As a new mom the words diastasis recti were daunting. A separation through my abdominal wall? What?! The thought scared the sh*t out of me and I immediately turned to social media and google for all things diastasis recti.
There is a ton of information out there on diastasis recti, some good and some bad. I found promises of exercises that cure “mommy tummy” and “heal” diastasis quickly. A quick fix seems great, but if there were five exercises that could “heal” diastasis, wouldn’t everyone do them?
What is Diastasis Recti?
Diastasis Recti is the stretching of the linea alba, the connective tissue that holds the right and left sides of our abdominals wall together. It’s naturally occuring. Your abdominal muscles have to expand to make room for a growing baby. Although there is no way to prevent diastasis recti, adjusted training strategies can help with the severity for most people throughout pregnancy and postpartum.
Jessie Mundell gives a great example for this “stretching.” Think of your favorite yoga pants. Over time the fabric becomes more stretched, not as dense and not as “thick.” Eventually you may find your favorite yoga pants are a bit thinned out. This is what happens to the connective tissue, which leads to the abdominal muscles having a separation.
Will diastasis recti heal on its own? Sometimes it does and sometimes it doesn’t. If alignment, breathing, movement patterns, and exercise have not been ideal during pregnancy or early postpartum, it’s likely a diastasis may need to be addressed. Working with a pelvic floor physiotherapist and creating an adjusted training strategy can help with recovery postpartum, as well as the severity for most people during pregnancy.
Measuring Diastasis Recti
Set up: To measure a diastasis, start by rolling to your side and over to your back. Bend your knees at a 45 degree angle, like you’re setting up for a glute bridge. Lift your shirt so you can make sure your pelvis is untucked and your spine is neutral. Start by breathing into your ribs. With your fingers pointed downward feel your midline (linea alba) from your sternum to your public bone.
What are you measuring? The goal is to tune in to the distance between the rectus, as well as what the fascia feels like.Do your hands sink in or do you feel a bounce back/firmness when you push down?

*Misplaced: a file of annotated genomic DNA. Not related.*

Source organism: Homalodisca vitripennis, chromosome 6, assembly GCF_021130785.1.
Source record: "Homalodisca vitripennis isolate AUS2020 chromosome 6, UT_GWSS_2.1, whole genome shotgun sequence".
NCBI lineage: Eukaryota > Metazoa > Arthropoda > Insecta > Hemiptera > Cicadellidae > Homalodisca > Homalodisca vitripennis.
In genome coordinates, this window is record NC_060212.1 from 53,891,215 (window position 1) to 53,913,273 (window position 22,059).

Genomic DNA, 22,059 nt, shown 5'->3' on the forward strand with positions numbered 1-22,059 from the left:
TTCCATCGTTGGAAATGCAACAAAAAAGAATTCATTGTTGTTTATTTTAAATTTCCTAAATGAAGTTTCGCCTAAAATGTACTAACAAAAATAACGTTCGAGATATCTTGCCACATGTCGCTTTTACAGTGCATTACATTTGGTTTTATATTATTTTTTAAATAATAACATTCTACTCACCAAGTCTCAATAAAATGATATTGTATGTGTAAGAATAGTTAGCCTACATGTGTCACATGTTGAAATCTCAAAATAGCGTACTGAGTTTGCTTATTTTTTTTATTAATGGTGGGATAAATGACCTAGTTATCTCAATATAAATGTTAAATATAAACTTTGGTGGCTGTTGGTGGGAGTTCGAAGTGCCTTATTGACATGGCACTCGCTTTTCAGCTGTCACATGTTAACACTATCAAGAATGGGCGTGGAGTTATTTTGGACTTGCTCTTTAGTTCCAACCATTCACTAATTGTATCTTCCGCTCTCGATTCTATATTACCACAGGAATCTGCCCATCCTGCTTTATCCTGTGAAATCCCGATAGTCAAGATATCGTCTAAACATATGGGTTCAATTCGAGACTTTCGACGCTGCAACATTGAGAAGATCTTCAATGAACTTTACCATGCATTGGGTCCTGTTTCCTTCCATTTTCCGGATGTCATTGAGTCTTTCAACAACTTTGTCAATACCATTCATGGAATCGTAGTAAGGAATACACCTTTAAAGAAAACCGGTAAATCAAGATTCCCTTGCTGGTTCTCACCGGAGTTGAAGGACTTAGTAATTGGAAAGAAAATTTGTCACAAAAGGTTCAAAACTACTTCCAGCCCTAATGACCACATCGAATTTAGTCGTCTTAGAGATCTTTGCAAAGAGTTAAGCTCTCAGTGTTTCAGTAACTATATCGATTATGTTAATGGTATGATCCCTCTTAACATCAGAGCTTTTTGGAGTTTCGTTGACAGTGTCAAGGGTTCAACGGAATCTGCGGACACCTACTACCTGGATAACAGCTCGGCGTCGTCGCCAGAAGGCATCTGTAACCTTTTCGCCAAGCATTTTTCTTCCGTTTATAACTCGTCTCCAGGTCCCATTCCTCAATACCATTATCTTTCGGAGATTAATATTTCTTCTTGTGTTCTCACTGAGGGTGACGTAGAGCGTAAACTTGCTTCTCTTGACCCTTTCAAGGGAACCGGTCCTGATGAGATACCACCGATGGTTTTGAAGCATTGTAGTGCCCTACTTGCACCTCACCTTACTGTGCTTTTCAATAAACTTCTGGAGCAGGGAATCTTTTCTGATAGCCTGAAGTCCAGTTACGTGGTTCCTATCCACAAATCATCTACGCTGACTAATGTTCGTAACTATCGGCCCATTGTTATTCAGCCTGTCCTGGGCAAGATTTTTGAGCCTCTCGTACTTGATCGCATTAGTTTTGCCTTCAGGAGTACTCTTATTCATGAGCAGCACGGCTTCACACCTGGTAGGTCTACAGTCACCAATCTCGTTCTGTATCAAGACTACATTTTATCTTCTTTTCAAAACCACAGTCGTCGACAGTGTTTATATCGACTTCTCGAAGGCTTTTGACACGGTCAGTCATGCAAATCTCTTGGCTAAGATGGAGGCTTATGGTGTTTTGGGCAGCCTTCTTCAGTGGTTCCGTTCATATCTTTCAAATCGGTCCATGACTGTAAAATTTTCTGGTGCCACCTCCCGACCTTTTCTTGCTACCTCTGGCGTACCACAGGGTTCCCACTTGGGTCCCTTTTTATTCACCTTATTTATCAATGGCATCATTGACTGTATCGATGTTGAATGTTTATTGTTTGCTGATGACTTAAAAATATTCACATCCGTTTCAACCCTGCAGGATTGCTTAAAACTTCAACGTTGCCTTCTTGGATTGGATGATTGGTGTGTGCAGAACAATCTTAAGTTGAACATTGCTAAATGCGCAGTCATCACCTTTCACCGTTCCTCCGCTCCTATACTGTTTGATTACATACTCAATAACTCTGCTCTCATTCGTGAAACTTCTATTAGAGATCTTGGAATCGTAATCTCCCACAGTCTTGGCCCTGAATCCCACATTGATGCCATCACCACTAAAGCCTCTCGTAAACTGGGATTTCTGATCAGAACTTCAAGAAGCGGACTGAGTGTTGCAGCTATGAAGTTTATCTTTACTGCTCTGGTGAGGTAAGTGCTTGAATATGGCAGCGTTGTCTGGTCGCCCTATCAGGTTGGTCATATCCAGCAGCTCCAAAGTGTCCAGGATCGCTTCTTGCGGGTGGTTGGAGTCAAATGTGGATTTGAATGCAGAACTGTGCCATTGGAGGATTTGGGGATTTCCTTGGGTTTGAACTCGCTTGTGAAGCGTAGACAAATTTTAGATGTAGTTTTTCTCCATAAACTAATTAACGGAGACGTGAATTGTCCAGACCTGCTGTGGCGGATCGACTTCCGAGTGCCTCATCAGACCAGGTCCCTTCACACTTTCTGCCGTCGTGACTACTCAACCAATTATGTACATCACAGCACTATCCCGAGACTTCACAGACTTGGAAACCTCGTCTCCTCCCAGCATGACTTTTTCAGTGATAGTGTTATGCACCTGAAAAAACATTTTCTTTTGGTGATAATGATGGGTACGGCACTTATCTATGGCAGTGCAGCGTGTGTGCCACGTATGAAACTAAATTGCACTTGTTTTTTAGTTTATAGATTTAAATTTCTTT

Three spots to measure:
- Halfway between belly button and rib cage
- Right above your belly button
- Halfway between your belly button and public bone
How does it feel?If you have diastasis recti, the connective tissue will feel soft and weak. Think of comparing it to pressing against the skin of your cheek. If you do not have diastasis recti, the connective tissue will feel strong and taut. Compare it to pressing against the tip of your nose.
Below is a great example.
Functional Diastasis and Closing the Gap
Functional diastasis: A 2cm or less diastasis is considered within a “normal” range. But, a “functional diastasis” may have a distance greater than 2 cm. In this instance, the fascia responds well to different demands, both in the gym and in everyday life. This may be where you end up. “Normal” is variable and there are a ton of factors to consider.
Instead of obsessing over the gap, focus on your tendencies and overall strategy.
Exercises to avoid with Diastasis Recti
I often see lists of “what to do / what not to do” when it comes to diastasis recti. There are movements that may generate more tension and create higher pressure to manage or put your body in a less than ideal position. But, a lot of these movements can be adjusted. Small tweaks can make a big difference for your core and pelvic health.
Example: Standing tall while holding a kettlebell or dumbbell out in front. You may find you lean forward into the weight, thus shifting the pressure outwards into your diastasis. A simple tweak can impact body positioning and how that pressure is managed.
I don’t typically like to label a specific exercise as “unsafe”. That being said, there are certain categories I recommend limiting until your body is ready for the demand and can progress appropriately.
- Direct front loading: front planks, push ups, V-ups, roll downs, burpees, crunches or sit-ups, ab wheel roll outs, etc.
- Indirect front loading: deadlifts, pull-ups, squats, standing arm work, transitions in yoga, running, overhead medicine ball throws, etc. All of these exercises require a ton of effort from our core too.
Diastasis is a full body issue impacted by how you move, breathe, and load your body. These exercises aren’t totally off limits, but we need to approach them with a strategy in place.
Final Diastasis Recti Thoughts
Pregnancy and recovering from birth is a big deal, even for “fit” women who exercised their entire pregnancy. Recovery is a process. It doesn’t happen in a few weeks, or maybe even a few months. For some it may take years. Our bodies are vulnerable. Start small, and build up.
- Adjust the strategy
- Give yourself time to build demand (volume, intensity, load)
- Monitor your systems
- Make adjustments
My abs are a bit different than they were pre-baby. Yours are too! They grew a baby, and now they are challenged to respond to new tasks. “Control what you can, and surrender to the rest.” – Brianna Battles